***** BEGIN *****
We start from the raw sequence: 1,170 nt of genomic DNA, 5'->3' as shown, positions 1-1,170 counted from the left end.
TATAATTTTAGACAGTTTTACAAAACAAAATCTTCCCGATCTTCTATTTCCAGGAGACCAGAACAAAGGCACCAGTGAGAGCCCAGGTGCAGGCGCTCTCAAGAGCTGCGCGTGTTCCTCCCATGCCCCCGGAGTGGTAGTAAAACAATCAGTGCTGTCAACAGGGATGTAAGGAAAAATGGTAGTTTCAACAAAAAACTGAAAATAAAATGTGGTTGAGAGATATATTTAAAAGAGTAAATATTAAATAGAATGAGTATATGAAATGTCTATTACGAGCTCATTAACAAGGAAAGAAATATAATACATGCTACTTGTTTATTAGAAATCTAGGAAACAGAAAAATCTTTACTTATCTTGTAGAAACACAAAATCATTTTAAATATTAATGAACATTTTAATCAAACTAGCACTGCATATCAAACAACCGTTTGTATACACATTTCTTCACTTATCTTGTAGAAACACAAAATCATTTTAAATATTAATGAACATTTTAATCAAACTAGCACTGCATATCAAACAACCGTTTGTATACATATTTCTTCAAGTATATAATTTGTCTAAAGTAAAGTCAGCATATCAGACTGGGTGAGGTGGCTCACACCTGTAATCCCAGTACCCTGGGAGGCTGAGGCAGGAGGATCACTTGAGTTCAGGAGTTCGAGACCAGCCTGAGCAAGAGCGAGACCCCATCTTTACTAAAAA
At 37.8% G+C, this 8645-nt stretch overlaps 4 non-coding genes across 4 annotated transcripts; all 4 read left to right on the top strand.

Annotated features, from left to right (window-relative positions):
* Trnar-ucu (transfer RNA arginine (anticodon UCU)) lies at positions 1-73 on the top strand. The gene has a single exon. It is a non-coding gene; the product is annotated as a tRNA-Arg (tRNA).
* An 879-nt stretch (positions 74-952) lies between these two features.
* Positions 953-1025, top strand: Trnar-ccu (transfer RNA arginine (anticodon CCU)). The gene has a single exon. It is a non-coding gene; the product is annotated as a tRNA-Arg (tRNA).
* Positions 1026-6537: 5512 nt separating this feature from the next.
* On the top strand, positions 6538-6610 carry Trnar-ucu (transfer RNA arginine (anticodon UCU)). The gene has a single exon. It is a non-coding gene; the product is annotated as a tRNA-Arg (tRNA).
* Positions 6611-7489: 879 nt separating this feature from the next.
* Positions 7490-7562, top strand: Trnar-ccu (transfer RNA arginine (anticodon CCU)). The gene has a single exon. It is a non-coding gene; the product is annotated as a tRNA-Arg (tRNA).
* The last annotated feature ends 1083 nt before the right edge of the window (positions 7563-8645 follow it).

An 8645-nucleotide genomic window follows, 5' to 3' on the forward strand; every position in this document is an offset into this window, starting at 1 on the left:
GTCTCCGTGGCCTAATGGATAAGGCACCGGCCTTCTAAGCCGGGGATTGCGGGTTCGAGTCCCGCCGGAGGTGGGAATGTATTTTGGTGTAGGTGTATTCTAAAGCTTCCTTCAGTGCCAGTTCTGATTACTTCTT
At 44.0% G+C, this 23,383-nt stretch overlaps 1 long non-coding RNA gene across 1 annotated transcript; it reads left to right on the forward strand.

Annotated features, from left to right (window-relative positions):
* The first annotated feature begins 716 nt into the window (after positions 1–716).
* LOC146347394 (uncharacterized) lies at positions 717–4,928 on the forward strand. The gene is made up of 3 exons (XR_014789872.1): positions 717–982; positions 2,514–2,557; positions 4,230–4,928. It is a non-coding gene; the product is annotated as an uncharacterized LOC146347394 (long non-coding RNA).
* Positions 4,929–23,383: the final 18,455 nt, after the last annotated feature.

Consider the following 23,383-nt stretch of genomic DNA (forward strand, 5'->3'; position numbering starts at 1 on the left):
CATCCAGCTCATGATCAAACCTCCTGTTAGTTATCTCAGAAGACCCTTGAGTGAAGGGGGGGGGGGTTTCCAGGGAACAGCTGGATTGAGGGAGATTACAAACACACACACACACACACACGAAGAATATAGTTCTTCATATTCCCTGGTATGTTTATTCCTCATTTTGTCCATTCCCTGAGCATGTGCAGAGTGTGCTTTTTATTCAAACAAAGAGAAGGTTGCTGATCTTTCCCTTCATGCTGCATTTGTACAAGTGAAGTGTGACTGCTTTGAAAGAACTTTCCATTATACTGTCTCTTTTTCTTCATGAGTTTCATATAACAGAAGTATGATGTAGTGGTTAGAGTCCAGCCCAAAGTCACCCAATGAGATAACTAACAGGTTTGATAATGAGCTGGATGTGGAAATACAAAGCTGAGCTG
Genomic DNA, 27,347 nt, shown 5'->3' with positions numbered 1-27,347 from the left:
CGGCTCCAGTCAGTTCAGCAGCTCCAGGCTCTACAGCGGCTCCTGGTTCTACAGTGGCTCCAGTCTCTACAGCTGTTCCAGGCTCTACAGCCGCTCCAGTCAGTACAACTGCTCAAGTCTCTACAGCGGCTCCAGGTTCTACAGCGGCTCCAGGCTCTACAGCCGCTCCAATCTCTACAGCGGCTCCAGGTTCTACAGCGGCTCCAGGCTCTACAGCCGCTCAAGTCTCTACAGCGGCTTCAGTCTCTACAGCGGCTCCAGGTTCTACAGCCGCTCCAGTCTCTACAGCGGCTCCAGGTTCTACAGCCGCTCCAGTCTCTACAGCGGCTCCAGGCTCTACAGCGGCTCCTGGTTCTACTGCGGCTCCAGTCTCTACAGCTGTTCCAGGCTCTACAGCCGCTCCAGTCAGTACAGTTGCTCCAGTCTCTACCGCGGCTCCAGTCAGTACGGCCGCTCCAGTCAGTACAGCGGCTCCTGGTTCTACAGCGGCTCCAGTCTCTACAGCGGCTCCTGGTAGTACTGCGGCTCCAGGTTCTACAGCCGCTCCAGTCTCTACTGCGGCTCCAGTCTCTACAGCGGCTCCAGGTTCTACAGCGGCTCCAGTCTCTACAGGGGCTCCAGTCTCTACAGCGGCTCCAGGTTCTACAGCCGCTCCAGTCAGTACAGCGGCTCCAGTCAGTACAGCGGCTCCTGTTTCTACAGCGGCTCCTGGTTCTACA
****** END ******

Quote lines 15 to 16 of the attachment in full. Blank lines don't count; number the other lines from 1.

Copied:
At 44.0% G+C, this 23,383-nt stretch overlaps 1 long non-coding RNA gene across 1 annotated transcript; it reads left to right on the forward strand.

Annotated features, from left to right (window-relative positions):